Santa Fe: Mad for Lucia

If there is any practitioner currently singing the punishing title role of Lucia di Lammermoor better than Brenda Rae, I am hard-pressed to name her.

Janáček's The Cunning Little Vixen at Grimeborn

Janáček’s The Cunning Little Vixen can be a difficult opera to stage, despite its charm and simplicity. In part it is a good, old-fashioned morality tale about the relationships between humans and animals, and between themselves, but Janáček doesn’t use a sledgehammer to make this point. It is easy for many productions to fall into parody, and many have done, and it is a tribute to The Opera Company’s staging of this work at the Arcola Theatre that they narrowly avoided this pitfall.

Handel's Israel in Egypt at the Proms: William Christie and the OAE

For all its extreme popularity with choirs, Handel’s oratorio Israel in Egypt is a somewhat problematic work; the scarcity of solos makes hiring professional soloists an extravagant expense, and the standard version of the work starts oddly with a tenor recitative. If we return to the work's history then these issues are put into context, and this is what William Christie did for the performance of Handel’s Israel in Egypt at the BBC Proms at the Royal Albert Hall on Tuesday 1 August 2017.

Sirens and Scheherazade: Prom 18

From Monteverdi’s Il ritorno d'Ulisse in patria, to Bruch’s choral-orchestral Odysseus, to Fauré’s Penelope, countless compositions have taken their inspiration from Homer’s Odyssey, perhaps not surprisingly given Homer’s emphasis on the power of music in the Greek world.

Discovering Gounod’s Cinq Mars: Another Rarity Success for Oper Leipzig

Oper Leipzig usually receives less international attention than its Dresden, Munich or Berlin counterparts; however, with its fabulous Gewandhaus Orchestra, and its penchant for opera rarities (and a new Ring Cycle), this quality hotspot will be attracting more and more opera lovers. Leipzig’s new production of Gounod’s Cinq Mars continues this high quality tradition.

Detlev Glanert : Requiem for Hieronymus Bosch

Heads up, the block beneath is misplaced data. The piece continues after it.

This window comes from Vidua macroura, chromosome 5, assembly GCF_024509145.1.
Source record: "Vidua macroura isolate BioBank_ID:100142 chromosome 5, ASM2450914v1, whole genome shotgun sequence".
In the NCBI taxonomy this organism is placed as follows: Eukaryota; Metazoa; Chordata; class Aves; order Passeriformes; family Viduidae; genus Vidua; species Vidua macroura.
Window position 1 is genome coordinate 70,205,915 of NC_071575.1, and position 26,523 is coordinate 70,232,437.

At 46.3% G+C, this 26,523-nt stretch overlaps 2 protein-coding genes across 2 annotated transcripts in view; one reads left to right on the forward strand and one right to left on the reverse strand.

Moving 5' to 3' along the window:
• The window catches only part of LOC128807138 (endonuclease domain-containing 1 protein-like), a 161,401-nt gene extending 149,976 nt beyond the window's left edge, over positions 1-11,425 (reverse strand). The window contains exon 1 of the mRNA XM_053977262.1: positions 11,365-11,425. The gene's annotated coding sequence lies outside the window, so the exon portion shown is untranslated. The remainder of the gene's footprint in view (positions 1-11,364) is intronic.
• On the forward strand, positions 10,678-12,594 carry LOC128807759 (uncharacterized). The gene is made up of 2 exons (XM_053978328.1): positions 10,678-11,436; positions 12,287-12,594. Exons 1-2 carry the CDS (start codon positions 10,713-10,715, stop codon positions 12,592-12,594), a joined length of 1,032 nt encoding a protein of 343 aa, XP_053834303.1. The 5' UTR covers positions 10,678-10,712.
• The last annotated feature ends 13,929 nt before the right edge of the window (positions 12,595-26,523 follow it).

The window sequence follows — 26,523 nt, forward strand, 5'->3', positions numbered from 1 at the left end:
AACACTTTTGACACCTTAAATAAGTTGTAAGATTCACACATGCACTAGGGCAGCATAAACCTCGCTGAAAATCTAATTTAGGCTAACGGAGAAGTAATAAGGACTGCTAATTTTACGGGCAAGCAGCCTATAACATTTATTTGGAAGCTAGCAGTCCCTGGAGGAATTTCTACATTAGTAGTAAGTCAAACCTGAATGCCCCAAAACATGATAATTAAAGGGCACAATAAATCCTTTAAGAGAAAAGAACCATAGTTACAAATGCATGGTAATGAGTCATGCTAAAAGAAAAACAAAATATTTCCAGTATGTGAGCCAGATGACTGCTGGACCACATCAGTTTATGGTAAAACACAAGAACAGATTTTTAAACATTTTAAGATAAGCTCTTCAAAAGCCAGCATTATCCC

Detlev Glanert's Requiem for Hieronymus Bosch should be a huge hit. Just as Carl Orff's Carmina Burana appeals to audiences who don't listen to early music (or even to much classical music), Glanert's Requiem for Hieronymus Bosch has all the elements for instant popular success.

A new La clemenza di Tito at Glyndebourne

Big birds are looming large at Glyndebourne this year. After Juno’s Peacock, which scooped up the suicidal Hipermestra, Chris Guth’s La clemenza di Tito offers us a huge soaring magpie, symbolic of Tito’s release from the chains of responsibility in Imperial Rome.

Prom 9: Fidelio lives by its Florestan

The last time Beethoven’s sole opera, Fidelio, was performed at the Proms, in 2009, Daniel Barenboim was making a somewhat belated London opera debut with his West-Eastern Divan Orchestra.

The Merchant of Venice: WNO at Covent Garden

In Out of Africa, her account of her Kenyan life, Karen Blixen relates an anecdote, ‘Farah and The Merchant of Venice’. When Blixen told Farah Aden, her Somali butler, the story of Shakespeare’s play, he was disappointed and surprised by the denouement: surely, he argued, the Jew Shylock could have succeeded in his bond if he had used a red-hot knife? As an African, Farah expected a different narrative, demonstrating that our reception of art depends so much on our assumptions and preconceptions.

OPERA TODAY ARCHIVES »

Reviews

<em>Patience</em>, English Touring Opera
12 Mar 2017

English Touring Opera Spring 2017: a lesson in Patience

A skewering of the preening pretentiousness of the Pre-Raphaelites and Aesthetes of the late-nineteenth century, Gilbert and Sullivan’s 1881 operetta Patience outlives the fashion that fashioned it, and makes mincemeat of mincing dandies and divas, of whatever period, who value style over substance, art over life.

Patience, English Touring Opera